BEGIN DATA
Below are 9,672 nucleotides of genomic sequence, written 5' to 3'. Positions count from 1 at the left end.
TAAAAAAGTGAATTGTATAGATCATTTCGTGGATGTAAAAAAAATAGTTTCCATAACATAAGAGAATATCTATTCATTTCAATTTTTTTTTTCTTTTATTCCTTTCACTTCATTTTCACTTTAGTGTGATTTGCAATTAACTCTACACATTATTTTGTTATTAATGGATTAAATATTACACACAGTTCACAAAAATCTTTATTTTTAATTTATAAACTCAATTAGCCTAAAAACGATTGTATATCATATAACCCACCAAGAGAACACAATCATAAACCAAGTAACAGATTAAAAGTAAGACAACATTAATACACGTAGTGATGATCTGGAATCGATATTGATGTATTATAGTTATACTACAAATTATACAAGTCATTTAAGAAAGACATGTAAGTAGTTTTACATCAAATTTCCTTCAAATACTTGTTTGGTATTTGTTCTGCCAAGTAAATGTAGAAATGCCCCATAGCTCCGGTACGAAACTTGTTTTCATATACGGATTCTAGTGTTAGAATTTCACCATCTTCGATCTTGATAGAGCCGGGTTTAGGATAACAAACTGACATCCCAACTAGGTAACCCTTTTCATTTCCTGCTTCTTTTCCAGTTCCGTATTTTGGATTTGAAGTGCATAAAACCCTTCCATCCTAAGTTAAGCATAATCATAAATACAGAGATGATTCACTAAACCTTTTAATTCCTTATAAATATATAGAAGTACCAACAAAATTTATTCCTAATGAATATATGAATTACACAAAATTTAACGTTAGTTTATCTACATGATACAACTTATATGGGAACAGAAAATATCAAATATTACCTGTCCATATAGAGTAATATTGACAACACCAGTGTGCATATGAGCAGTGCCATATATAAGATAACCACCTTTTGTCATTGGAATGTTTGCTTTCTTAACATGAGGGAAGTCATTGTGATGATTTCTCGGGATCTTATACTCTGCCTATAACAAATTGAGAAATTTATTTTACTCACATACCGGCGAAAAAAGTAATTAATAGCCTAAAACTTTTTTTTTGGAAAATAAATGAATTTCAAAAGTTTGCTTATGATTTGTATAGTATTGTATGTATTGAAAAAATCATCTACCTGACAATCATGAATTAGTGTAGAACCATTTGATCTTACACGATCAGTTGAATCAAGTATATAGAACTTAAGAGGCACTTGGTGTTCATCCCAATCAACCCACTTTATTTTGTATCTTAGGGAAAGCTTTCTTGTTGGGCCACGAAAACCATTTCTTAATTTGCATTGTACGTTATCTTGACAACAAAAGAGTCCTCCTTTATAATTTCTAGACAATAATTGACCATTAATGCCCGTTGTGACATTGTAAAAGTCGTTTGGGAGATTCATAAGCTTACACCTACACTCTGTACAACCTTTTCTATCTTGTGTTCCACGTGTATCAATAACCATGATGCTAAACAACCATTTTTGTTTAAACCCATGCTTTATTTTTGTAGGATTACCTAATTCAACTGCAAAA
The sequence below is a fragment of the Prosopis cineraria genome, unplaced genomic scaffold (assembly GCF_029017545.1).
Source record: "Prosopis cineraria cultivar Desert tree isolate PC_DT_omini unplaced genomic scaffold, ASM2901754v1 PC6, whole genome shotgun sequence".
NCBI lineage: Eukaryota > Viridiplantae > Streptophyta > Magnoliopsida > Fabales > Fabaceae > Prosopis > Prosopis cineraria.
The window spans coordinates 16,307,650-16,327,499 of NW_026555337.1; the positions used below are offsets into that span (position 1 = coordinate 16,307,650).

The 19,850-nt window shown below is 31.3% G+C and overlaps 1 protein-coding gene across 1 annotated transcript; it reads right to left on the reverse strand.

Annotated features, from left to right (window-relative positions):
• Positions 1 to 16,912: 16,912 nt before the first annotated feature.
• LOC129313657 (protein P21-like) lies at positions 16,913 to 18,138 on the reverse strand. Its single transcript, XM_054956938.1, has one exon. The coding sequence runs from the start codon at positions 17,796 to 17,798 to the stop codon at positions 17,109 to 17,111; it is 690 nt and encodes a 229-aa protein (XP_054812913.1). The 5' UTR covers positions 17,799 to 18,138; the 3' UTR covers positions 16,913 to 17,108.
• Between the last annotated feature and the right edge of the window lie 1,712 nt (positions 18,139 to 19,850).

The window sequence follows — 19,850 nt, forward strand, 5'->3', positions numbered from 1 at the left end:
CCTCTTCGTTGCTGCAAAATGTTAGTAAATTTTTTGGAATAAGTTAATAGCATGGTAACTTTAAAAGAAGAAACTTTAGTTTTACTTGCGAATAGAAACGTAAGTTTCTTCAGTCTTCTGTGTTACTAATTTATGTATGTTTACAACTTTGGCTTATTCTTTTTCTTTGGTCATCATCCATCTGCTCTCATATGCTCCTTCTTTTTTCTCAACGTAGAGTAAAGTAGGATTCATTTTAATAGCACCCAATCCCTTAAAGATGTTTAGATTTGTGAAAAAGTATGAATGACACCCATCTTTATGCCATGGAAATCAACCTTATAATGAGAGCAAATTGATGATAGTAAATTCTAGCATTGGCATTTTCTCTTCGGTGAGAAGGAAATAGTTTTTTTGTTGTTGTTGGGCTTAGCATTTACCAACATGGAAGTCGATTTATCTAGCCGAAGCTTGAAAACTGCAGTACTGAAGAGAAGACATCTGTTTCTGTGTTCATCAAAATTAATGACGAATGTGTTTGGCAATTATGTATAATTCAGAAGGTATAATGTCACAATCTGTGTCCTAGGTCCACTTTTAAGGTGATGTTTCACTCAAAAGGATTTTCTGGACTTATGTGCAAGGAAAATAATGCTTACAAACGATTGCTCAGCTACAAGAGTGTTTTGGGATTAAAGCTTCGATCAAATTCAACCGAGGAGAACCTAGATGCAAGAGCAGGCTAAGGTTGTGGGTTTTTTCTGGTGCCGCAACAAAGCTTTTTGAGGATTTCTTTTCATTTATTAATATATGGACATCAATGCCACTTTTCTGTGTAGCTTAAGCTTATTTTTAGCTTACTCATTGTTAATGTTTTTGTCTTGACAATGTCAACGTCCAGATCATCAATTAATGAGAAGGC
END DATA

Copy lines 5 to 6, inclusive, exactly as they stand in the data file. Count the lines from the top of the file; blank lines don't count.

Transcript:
NCBI lineage: Eukaryota > Viridiplantae > Streptophyta > Magnoliopsida > Fabales > Fabaceae > Prosopis > Prosopis cineraria.
The window spans coordinates 16,307,650-16,327,499 of NW_026555337.1; the positions used below are offsets into that span (position 1 = coordinate 16,307,650).